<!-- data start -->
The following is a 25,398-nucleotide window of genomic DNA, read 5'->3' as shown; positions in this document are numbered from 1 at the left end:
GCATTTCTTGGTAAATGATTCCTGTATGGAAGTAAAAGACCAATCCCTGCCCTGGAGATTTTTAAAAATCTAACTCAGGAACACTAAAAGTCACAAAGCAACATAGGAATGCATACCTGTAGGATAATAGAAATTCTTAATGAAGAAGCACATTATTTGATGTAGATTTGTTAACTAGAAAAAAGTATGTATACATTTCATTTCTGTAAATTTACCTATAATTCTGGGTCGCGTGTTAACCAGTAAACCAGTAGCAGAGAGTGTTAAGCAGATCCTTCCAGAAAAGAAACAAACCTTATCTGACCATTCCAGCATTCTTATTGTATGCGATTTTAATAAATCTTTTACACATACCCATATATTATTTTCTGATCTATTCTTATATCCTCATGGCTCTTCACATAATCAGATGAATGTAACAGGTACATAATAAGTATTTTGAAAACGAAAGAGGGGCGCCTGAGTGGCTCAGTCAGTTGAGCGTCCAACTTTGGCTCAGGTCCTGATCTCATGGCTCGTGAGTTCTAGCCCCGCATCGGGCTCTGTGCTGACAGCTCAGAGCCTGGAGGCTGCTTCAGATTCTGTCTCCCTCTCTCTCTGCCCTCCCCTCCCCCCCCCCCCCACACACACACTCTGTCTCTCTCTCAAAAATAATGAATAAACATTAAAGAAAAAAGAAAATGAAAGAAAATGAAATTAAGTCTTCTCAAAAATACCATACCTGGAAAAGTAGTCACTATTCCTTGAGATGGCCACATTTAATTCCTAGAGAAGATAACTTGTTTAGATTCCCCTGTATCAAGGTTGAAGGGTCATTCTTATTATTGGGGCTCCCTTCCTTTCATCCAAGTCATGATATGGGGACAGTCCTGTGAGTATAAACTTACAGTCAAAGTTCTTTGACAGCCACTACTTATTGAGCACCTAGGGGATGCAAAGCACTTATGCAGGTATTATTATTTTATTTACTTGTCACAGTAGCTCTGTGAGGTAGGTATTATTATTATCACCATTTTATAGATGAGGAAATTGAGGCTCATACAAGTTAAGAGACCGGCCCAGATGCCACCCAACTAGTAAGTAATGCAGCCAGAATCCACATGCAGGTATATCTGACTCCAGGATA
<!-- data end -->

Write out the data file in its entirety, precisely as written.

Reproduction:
The following is a 25,398-nucleotide window of genomic DNA, read 5'->3' as shown; positions in this document are numbered from 1 at the left end:
GCATTTCTTGGTAAATGATTCCTGTATGGAAGTAAAAGACCAATCCCTGCCCTGGAGATTTTTAAAAATCTAACTCAGGAACACTAAAAGTCACAAAGCAACATAGGAATGCATACCTGTAGGATAATAGAAATTCTTAATGAAGAAGCACATTATTTGATGTAGATTTGTTAACTAGAAAAAAGTATGTATACATTTCATTTCTGTAAATTTACCTATAATTCTGGGTCGCGTGTTAACCAGTAAACCAGTAGCAGAGAGTGTTAAGCAGATCCTTCCAGAAAAGAAACAAACCTTATCTGACCATTCCAGCATTCTTATTGTATGCGATTTTAATAAATCTTTTACACATACCCATATATTATTTTCTGATCTATTCTTATATCCTCATGGCTCTTCACATAATCAGATGAATGTAACAGGTACATAATAAGTATTTTGAAAACGAAAGAGGGGCGCCTGAGTGGCTCAGTCAGTTGAGCGTCCAACTTTGGCTCAGGTCCTGATCTCATGGCTCGTGAGTTCTAGCCCCGCATCGGGCTCTGTGCTGACAGCTCAGAGCCTGGAGGCTGCTTCAGATTCTGTCTCCCTCTCTCTCTGCCCTCCCCTCCCCCCCCCCCCCACACACACACTCTGTCTCTCTCTCAAAAATAATGAATAAACATTAAAGAAAAAAGAAAATGAAAGAAAATGAAATTAAGTCTTCTCAAAAATACCATACCTGGAAAAGTAGTCACTATTCCTTGAGATGGCCACATTTAATTCCTAGAGAAGATAACTTGTTTAGATTCCCCTGTATCAAGGTTGAAGGGTCATTCTTATTATTGGGGCTCCCTTCCTTTCATCCAAGTCATGATATGGGGACAGTCCTGTGAGTATAAACTTACAGTCAAAGTTCTTTGACAGCCACTACTTATTGAGCACCTAGGGGATGCAAAGCACTTATGCAGGTATTATTATTTTATTTACTTGTCACAGTAGCTCTGTGAGGTAGGTATTATTATTATCACCATTTTATAGATGAGGAAATTGAGGCTCATACAAGTTAAGAGACCGGCCCAGATGCCACCCAACTAGTAAGTAATGCAGCCAGAATCCACATGCAGGTATATCTGACTCCAGGATA